Advertising is all about presenting a product in the most flattering light possible. Still, there are limits to what marketers can and cannot say, particularly when it comes to hawking items that directly affect consumers' physical well-being, such as pharmaceuticals.

That's what makes the results of a new study led by Mount Sinai School of Medicine particularly shocking: It found that a measly 18% of pharmaceutical ads comply with FDA guidelines.

The study, published last week in the journal Public Library of Science One, looked at physician-directed ads in medical journals during November 2008. The drugs in the ads included quite a few high-risk ones, including cancer meds.

P.S.: May Cause Death

Of the ads the researchers looked at, over half (58%) failed to quantify serious risks including death, and only 52% had appropriate references so that doctors could go and check the data and the studies themselves. But there were many other offenses according to the study. For example:

  • Novo Nordisk's (NVO) ad for NovoLog, a fast-acting insulin for diabetics, claimed a certain efficacy statistic on the front page. But in the references listed in the third page of the ad, the actual data was misrepresented.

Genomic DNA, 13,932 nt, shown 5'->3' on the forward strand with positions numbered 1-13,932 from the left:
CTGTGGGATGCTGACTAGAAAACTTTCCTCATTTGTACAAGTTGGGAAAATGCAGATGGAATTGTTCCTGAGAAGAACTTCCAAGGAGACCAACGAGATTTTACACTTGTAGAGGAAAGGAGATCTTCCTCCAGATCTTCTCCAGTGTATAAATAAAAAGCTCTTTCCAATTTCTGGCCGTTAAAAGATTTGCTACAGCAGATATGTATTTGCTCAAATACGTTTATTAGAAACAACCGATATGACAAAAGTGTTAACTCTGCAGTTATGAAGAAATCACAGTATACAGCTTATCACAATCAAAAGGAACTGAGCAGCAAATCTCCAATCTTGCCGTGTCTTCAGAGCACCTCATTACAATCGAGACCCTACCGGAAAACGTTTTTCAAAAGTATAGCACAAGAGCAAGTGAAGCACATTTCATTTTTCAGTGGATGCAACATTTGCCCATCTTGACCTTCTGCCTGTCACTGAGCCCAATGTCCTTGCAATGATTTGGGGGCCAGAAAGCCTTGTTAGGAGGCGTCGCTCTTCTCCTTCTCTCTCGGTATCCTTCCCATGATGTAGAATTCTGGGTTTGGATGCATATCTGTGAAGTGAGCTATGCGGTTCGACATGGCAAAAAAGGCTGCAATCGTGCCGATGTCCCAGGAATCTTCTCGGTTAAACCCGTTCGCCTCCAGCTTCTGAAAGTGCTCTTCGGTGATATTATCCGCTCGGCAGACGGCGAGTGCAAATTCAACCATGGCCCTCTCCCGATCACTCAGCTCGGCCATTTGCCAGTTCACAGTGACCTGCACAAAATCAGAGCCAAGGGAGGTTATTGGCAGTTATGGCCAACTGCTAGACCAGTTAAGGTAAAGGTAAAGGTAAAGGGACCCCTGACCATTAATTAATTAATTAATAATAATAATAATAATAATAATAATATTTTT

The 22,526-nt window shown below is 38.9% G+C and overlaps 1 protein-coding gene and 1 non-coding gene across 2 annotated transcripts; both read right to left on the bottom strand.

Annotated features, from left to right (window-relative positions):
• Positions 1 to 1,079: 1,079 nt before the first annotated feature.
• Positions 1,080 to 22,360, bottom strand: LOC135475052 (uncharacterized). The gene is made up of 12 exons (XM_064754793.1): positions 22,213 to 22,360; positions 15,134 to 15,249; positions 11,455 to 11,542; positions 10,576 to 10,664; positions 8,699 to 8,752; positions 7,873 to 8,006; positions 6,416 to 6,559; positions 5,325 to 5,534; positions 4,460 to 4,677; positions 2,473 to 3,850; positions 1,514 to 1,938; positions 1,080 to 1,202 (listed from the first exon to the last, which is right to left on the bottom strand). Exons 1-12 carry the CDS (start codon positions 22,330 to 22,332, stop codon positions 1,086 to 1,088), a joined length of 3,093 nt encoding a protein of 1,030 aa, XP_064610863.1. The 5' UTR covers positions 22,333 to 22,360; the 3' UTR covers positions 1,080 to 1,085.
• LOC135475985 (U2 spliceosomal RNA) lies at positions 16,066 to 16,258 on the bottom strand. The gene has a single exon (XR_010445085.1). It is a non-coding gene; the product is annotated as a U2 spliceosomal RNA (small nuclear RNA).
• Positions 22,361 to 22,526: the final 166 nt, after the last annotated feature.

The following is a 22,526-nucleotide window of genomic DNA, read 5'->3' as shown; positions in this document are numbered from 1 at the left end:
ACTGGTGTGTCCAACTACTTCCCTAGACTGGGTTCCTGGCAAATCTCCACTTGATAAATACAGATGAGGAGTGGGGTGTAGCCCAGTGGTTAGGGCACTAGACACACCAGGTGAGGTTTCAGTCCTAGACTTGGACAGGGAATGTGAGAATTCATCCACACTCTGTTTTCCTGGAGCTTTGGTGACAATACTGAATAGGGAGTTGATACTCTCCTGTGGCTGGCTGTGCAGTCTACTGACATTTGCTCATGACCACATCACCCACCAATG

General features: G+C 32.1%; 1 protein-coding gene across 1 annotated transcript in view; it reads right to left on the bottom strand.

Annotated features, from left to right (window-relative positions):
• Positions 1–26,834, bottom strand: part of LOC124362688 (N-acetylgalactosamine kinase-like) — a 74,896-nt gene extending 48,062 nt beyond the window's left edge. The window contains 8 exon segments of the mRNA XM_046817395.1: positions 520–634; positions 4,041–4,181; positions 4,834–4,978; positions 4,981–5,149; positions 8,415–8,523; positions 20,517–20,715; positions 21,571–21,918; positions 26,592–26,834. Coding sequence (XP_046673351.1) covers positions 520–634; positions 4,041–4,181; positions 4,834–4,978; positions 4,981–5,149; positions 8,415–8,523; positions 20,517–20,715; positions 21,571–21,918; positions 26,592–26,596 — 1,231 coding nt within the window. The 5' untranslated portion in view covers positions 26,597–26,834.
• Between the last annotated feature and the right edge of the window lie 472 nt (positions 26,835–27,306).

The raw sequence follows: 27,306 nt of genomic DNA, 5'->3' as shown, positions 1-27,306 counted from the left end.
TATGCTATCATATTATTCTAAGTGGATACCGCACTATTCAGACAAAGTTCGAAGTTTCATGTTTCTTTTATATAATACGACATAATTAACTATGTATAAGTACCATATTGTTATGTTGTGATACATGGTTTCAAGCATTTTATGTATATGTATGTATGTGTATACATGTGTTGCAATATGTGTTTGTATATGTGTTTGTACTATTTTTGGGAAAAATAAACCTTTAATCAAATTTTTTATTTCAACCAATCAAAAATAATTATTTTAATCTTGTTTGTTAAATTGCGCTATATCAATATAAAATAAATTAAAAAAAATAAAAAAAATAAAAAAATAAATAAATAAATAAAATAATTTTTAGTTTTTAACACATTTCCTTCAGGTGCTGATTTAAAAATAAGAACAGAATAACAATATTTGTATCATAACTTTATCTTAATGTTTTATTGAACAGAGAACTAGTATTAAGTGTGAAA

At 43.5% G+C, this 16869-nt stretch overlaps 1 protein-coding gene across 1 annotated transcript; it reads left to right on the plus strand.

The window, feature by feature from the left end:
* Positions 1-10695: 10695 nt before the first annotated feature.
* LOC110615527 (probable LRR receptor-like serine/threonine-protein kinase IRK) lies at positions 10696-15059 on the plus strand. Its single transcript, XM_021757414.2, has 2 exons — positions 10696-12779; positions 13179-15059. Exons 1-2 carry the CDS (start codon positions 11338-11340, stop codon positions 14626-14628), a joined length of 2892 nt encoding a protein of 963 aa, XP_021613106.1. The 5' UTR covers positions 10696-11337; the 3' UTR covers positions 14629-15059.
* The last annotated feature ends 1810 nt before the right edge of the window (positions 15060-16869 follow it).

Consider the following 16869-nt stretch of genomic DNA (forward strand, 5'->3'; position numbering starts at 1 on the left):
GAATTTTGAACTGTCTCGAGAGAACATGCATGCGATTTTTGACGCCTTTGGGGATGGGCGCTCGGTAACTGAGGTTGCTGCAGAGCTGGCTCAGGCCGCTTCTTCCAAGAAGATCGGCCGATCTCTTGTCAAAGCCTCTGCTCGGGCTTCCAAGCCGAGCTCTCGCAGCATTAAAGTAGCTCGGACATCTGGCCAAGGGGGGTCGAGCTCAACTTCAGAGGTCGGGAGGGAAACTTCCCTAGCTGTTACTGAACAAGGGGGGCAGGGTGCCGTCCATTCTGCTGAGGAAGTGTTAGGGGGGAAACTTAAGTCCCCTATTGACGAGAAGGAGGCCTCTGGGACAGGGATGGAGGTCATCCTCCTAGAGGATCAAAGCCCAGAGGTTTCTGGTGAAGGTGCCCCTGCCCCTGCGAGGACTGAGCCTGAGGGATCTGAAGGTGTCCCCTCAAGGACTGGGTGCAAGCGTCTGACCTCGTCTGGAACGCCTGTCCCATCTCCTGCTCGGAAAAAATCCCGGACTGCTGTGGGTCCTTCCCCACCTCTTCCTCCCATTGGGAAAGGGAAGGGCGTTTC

• Neither Pfizer's (PFE) ad for the world's best-selling drug, cholesterol fighter Lipitor, nor AstraZeneca's (AZN) ad for Crestor had references to support the drugs' efficacy claims.
  • Eli Lilly's (LLY) ad for Alimta, a drug for a certain type of advanced lung cancer, showed an apparently healthy person windsurfing. The image clearly misrepresents the patients who should receive the drug.

It's important to note that no company stood out as a particular offender, according to Dr. Deborah Korenstein, lead author of the study and Associate Professor of Medicine at Mount Sinai School of Medicine.

Is Your Doctor Influenced by Slick Ads?

Journal advertising is the most profitable form of drug marketing, with a $5 return for every $1 spent, according to previous research. That's a great return for the companies that advertise, but at what cost to the public health?

Since physicians are actually the ones prescribing the drugs, the fact that so few ads adhere to the guidelines -- and barely even convey basic information necessary for safe prescribing -- is disturbing. Even if they deny it, doctors' prescribing practices are influenced by these ads, Korenstein said via an email interview.

Previous studies have shown that exposure to such ads was associated with less-effective, lower-quality prescribing decisions. "For that reason," Korenstein says, "it seems important that ads contain the relevant information for safe prescribing."

It's officially the FDA's responsibility to make sure pharmaceutical ads adhere to guidelines. However, its $9 million annual budget for compliance pales in comparison to the industry's $58 billion annual marketing spending.

As long as there's money to be made from ads, companies will continue to push the limits of aggressive marketing. That leaves the responsibility for seeing through the flashy ads resting squarely on the shoulders of physicians. Let's just hope that they're not too swayed by slick marketing copy.